The First Black Woman to Lead the Harvard Law Review

The first edition of the Harvard Law Review was published in 1887. It has the largest circulation of any law journal in the world.

In 1990 Barack Obama was elected president of the Harvard Law Review. He was the first African American to hold the position. Of the first 130 presidents of the prestigious journal not one was a Black woman.

But that barrier has now been broken. ImeIme Umana was elected as president of the Harvard Law Review from a field of 12 candidates. Eight candidates were members of underrepresented groups and eight were women.

Michael Zuckerman, the outgoing president of the Harvard Law Review, stated that “ImeIme is one of the most brilliant, thoughtful, and dedicated people I’ve ever met, and the Law Review is in phenomenally good hand. Like many others around campus, I’ve been blown away by ImeIme since she was an undergraduate in Harvard’s Lowell House, and it has been thrilling to watch the Law Review’s membership recognize so heartily what a special human being she is. I am excited for all of the amazing work that she will do for our institution in the year ahead.”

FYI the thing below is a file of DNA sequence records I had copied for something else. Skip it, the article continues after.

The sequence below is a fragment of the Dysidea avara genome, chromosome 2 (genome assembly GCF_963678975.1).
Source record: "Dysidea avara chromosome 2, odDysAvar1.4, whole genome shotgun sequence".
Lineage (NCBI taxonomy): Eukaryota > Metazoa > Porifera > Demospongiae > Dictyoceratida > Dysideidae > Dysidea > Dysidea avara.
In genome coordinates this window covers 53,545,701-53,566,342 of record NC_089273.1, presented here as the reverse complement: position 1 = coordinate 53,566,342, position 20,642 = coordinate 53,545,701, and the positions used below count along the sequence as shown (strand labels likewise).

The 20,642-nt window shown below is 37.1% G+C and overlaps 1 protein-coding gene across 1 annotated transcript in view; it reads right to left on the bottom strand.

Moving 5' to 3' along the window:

A native of State College, Pennsylvania, Umana graduated from Harvard University in 2014 with a dual major of government and African American studies. She will be interning with the public defenders office in Washington, D.C., summer. Upon graduation from Harvard Law School in 2018, Umana will become a clerk for Judge Robert L. Wilkins of the U.S. Court of Appeals in the District of Columbia.


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